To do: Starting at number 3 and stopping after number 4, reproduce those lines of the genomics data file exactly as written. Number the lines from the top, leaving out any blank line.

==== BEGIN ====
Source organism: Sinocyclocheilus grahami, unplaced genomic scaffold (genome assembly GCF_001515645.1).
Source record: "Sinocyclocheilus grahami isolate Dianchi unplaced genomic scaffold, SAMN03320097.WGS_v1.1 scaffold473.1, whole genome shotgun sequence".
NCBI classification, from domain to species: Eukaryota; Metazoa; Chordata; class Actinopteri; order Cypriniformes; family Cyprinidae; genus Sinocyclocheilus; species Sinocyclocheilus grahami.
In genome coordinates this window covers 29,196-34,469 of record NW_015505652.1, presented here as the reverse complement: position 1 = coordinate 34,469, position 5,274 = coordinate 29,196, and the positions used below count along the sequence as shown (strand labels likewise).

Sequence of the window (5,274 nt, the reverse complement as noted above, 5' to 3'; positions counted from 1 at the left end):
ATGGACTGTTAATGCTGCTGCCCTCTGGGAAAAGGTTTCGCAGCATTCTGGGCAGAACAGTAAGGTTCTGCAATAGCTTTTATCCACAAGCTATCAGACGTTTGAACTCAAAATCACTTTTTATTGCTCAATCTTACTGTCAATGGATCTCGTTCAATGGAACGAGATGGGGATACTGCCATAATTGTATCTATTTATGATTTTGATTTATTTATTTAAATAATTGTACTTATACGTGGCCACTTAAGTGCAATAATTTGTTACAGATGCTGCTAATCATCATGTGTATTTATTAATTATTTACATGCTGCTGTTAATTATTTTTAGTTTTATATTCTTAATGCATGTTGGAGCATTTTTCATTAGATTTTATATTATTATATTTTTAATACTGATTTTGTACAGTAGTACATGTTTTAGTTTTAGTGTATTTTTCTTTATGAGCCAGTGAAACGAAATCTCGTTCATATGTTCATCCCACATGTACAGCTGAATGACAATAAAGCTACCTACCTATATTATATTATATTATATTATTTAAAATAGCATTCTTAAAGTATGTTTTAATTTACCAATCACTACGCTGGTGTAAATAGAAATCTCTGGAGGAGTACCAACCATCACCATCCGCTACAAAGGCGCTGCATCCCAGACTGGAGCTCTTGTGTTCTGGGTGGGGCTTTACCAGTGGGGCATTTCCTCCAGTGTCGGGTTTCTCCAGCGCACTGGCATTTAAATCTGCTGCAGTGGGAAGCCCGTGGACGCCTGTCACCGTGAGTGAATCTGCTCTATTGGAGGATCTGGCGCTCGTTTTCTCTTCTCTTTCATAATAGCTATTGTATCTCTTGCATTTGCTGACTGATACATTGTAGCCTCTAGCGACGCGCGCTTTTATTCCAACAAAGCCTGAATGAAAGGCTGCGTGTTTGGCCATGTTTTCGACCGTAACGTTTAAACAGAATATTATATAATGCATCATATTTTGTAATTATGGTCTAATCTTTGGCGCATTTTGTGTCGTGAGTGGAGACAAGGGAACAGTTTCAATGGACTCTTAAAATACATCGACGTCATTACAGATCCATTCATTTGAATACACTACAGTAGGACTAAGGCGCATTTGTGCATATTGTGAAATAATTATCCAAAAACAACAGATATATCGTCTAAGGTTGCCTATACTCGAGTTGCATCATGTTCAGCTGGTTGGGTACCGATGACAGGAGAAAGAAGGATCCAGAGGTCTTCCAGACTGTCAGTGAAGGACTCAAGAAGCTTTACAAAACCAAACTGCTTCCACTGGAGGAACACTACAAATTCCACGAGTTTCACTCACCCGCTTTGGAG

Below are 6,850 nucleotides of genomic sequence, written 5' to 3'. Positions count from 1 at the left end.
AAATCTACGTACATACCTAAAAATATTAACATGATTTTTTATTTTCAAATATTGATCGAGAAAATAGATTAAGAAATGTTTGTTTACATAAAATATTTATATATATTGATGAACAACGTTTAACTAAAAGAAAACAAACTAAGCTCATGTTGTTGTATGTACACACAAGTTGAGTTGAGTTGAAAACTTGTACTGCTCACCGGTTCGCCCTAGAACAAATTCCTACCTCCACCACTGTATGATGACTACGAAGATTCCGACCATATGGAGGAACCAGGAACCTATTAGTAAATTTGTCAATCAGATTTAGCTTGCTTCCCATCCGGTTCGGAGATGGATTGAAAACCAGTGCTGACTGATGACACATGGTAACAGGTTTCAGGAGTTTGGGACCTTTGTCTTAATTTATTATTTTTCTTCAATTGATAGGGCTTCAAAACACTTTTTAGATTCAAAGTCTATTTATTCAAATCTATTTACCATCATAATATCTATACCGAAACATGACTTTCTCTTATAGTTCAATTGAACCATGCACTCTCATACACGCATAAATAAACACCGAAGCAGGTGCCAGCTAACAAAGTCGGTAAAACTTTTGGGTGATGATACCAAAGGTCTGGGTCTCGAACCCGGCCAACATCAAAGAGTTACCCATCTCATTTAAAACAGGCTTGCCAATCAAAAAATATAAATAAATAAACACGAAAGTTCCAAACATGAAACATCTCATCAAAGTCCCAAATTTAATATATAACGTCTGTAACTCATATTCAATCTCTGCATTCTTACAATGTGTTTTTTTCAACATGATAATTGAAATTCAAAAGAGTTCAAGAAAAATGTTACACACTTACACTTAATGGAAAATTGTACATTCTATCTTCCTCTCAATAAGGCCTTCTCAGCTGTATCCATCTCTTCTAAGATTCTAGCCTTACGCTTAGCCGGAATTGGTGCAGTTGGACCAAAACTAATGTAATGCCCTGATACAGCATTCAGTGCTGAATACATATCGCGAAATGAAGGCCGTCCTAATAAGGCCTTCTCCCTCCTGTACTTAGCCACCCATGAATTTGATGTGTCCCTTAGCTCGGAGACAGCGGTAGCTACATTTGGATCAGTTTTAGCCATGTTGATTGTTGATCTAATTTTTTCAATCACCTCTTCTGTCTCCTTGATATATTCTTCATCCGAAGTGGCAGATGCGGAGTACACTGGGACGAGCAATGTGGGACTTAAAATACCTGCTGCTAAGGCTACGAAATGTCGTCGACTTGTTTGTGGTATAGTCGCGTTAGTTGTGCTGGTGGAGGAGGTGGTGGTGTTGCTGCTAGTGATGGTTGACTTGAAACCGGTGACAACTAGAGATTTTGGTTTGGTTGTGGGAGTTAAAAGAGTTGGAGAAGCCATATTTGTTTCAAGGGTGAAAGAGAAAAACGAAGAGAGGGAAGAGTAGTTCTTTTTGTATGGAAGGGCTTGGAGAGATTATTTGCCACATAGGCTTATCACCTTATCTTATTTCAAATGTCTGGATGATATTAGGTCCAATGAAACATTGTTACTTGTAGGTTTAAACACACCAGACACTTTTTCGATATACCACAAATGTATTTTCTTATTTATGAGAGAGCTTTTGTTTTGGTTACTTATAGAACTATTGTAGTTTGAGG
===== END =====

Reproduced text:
NCBI classification, from domain to species: Eukaryota; Metazoa; Chordata; class Actinopteri; order Cypriniformes; family Cyprinidae; genus Sinocyclocheilus; species Sinocyclocheilus grahami.
In genome coordinates this window covers 29,196-34,469 of record NW_015505652.1, presented here as the reverse complement: position 1 = coordinate 34,469, position 5,274 = coordinate 29,196, and the positions used below count along the sequence as shown (strand labels likewise).